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Re: [WebIDL] Proposing changes to overload resolution behavior

From: Cameron McCormack <cam@mcc.id.au>
Date: Mon, 24 Oct 2011 10:49:28 -0700
Message-ID: <4EA5A528.1000304@mcc.id.au>
To: Kyle Huey <me@kylehuey.com>
CC: public-script-coord@w3.org
Hi Kyle.

On 10/10/11 7:20 AM, Kyle Huey wrote:
> First, my apologies if this has been brought up before, I haven't been
> following this list in the past.

I don't think it has.

> I have been considering how to implement WebIDL's overloading behavior
> in Gecko.  There are some parts of the spec that will make this behavior
> quite difficult to implement:
>
> 1. Allowing the overload resolution behavior to be specified on a
> per-interface basis will require a significant amount of implementation
> complexity for questionable benefit.  Rather than disambiguation
> behavior for the case:
>
> interface A {
>    // ...
> };
>
> interface B {
>    // ...
> };
>
> interface C {
>    void f(A? x);
>    void f(B? x);
> };
>
> being specified by interface C (and being arbitrarily complex!), I
> propose that in any ambiguity in the overloads be resolved with
> whichever method is declared first in the interface "winning".  Specs
> can be written to deal with this limitation.

Currently the order of overloaded operations on an interface doesn't 
have any effect, so this would be the first.  This isn't a huge problem, 
but it does mean that we would need to define how the ordering works 
across multiple "partial interfaces", since they are also currently 
considered unordered.  (Maybe we could just disallow having overloads 
spread across partials?)

So as far as I know, there aren't (yet) any specs that define custom 
disambiguation behaviour.  I believe the only situations where the spec 
says things are distinguishable when they might not be is objects 
implementing multiple interfaces and nullable interface types.  I wonder 
if we can just get rid of the second case altogether, so that the above 
interface would need to be written as:

   interface C {
     void f(A? x);
     void f(B x);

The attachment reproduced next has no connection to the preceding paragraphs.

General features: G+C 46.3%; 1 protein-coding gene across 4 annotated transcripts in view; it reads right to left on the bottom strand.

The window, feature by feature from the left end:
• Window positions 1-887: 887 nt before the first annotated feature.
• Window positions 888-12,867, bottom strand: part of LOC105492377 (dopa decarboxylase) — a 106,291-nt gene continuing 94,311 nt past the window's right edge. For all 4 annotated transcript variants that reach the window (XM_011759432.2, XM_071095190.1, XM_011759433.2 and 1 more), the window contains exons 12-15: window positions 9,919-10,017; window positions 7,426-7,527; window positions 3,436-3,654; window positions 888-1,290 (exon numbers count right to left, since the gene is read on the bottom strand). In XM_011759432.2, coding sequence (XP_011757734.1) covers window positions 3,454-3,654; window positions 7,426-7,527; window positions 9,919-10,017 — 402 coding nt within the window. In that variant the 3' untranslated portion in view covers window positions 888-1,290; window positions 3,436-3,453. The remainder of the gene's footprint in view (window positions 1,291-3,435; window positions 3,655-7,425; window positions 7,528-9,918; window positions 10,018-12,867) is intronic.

};

On the other hand, it's quite likely that APIs written using overloading 
like in your quoted example will have the same behaviour if you consider 
the null to be passed to either of the two overloads (and there is some 
spec text in there to say that if the interface definition does not 
explicitly define how to disambiguate in this case, that one is chosen 
arbitrarily), so I wouldn't be opposed to two nullable interfaces types 
being considered distinguishable and just selecting the first one.

> 2. Allowing interfaces to be distinguishable solely based on interface
> identity is problematic.  Consider the following:
>
> interface A {
>    // ...
> };
>
> interface B : A {
>    // ...
> };
>
> interface C {
>    void f(A? x);
>    void f(B? x);
> };
>
> If one passes in an object implementing interface B to C::f, which
> overload should be invoked?  This is problematic for us from C++ too
> where determining which overload to call depends on determining the most
> derived class (which is completely doable, but slow and annoying).  I
> propose that we modify the definition of distinguishable interfaces to
> be distinct interfaces where one interface does not lie on the
> inheritance chain of the other.

Yeah, I don't think we have any need to support overloading of two 
interfaces in the same inheritance chain.  Let's disallow that.
Received on Monday, 24 October 2011 17:50:08 UTC

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